mapAtLevOneIndexed[f, {1, 2, 6, 7}, {2, 3}]

-> {1, f[2, 2], f[6, 3], 7}

In the case you work at level one, I think the most convenient way to enter a position is just a single integer. Also I think that is the most convenient way for the position to occur in f, but this makes it a little different from MaxIndexed.

This may be a case where Thread is faster than Inner, maybe I will check later. The idea here is that we use both Part and ReplacePart both only once, to speed things up. This use of Part only works on level one. Despite this I don't think it is faster than rm-rf's answer, which is my favorite. Maybe it can be faster if the positions at which we want to "mapindex" are very sparse.

Deeper level version

Of course you can let Extract do the job of Part here and make it work on deeper levels. Below I use Thread just convenience, as Inner did not deal with lists of lists as I want. I do not answer which one is faster.

Deeper level version:

mapAtIndexed[f_, list_, pos_] :=
 ReplacePart[list, 
  Thread[Unevaluated[
    Rule[#, f[#2 // First, #]] &[pos, Extract[list, pos]]]]]

Examples

mapAtIndexed[f, {{{1}}, 2}, {{1, 1}}]

-> {{f[{1}, {1, 1}]}, 2}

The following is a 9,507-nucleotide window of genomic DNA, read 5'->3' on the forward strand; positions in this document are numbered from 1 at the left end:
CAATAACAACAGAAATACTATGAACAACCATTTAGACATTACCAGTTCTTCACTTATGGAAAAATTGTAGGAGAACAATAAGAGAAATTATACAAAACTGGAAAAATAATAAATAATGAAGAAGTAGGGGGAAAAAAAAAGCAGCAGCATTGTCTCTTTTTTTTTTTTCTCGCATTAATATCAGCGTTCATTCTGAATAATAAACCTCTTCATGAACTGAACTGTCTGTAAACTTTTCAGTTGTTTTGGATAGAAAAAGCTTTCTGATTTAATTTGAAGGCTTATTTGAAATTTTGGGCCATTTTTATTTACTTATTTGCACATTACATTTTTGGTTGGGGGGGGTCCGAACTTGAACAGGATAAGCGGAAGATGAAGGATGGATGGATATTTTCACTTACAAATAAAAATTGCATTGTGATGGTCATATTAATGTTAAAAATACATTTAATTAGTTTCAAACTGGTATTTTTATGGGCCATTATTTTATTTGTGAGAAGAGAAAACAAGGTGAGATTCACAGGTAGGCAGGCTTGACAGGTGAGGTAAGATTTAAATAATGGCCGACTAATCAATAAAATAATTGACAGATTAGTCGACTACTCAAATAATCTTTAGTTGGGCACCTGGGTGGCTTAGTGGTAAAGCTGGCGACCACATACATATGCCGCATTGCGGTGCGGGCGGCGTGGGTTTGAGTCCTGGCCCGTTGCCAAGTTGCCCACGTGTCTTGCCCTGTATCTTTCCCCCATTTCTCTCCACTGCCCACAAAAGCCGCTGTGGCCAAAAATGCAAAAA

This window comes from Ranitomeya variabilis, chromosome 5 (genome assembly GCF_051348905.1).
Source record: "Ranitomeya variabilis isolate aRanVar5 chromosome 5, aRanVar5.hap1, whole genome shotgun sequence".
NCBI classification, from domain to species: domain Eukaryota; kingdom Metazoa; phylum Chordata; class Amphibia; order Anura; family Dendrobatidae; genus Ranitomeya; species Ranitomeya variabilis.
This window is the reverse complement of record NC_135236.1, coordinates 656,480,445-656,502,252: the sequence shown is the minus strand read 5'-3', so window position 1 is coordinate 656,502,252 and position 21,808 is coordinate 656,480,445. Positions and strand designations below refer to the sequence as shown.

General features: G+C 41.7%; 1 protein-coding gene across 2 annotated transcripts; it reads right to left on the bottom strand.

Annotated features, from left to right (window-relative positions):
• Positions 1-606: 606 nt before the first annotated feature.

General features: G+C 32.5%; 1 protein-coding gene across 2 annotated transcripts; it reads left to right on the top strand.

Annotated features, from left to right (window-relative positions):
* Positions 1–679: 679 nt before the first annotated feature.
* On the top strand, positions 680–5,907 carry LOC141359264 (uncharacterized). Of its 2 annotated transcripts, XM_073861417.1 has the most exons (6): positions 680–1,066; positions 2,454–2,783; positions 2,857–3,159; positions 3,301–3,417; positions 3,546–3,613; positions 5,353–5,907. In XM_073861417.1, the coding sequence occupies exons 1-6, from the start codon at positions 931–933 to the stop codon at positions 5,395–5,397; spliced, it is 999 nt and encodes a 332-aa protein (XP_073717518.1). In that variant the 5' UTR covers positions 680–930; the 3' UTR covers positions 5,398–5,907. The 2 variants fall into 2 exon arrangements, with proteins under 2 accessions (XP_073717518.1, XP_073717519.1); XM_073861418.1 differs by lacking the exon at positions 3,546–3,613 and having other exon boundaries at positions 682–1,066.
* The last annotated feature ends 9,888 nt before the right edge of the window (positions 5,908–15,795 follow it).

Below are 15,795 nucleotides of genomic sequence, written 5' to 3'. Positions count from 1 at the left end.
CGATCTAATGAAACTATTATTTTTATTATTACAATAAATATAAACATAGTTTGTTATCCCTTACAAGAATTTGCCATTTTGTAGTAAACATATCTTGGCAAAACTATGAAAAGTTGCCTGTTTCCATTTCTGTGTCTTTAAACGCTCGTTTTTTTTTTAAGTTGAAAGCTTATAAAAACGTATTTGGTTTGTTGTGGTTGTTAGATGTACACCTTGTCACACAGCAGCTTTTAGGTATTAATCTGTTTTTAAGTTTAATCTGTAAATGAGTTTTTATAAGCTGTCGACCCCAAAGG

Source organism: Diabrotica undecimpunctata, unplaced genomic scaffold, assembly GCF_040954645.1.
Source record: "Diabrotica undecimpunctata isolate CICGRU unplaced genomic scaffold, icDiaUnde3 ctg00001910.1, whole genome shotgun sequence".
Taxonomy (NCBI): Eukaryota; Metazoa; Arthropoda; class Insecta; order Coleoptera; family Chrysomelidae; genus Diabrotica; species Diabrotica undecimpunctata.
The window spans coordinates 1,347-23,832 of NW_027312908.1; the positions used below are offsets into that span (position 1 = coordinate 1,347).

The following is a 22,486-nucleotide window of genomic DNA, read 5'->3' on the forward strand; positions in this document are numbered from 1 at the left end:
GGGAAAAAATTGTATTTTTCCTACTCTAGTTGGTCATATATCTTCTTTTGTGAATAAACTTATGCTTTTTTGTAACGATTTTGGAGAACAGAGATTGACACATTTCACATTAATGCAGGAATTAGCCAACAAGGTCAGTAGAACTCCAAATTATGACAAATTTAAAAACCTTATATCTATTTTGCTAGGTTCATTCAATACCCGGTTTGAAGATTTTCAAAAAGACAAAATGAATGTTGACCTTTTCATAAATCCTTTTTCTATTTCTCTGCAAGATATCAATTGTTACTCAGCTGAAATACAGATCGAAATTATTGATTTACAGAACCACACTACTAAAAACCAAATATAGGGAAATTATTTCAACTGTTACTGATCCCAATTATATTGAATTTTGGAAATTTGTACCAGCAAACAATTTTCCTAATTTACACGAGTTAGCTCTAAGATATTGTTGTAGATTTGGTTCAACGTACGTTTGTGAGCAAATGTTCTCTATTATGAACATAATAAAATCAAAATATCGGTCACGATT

mapAtIndexed[f, {{{1}}, 2}, {{1, 1, 1}, {2}}]

-> {{{f[1, {1, 1, 1}]}}, f[1, {2}]}

Here you have to be careful to enter the positions in the form {pos1, pos2}, rather than just pos1, but that can be easily overcome.

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1  
Thanks for investigation and extension :) ReplacePart based solutions seem to be ideal for this since they are not scanning through the list. –  Kuba Jul 14 '13 at 12:13
1  
Ah, yeah, I like ReplacePart in theory, but it may be slower in practice than you might expect, especially for big lists. I suppose in theory Extract also does not scan the entire list. I would very much like it if there was a built in function that did what my myAtIndexed did, but for a given head inside the Thread. Maybe I will elaborate on this later in a new post :). –  Jacob Akkerboom Jul 14 '13 at 15:42
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I'm sure one can improve following solution

SetAttributes[mapIndexedAt, HoldRest];
mapIndexedAt[f_, list_, pos_] := Do[list = MapAt[f[#, pos[[i]]] &, list, pos[[i]]]
                                    , {i, Length@pos}]

l = {1, 1, 1, 1};
mapIndexedAt[(#1 + #2) &, l, {2, 3}]
{1, 3, 4, 1}

It does not look good but at least it is not scanning through the list.

A little variation with Fold:

f = #1 + #2 &
Fold[ReplacePart[#1, #2 -> f[#1[[#2]], #2]] &, l, {2, 3}]
{1, 3, 4, 1}
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You can also do this:

list = {10, 20, 30, 40};

newlist =list/.{a_,b_,c_,d_}:>{a,f[b,2],f[c,3],d}

In this way, you give a lable to any element of your list, and using :>, you can map some other function on some of elements of your list. In the above code for example, a and d are not changed, while the second and thord elements are changed.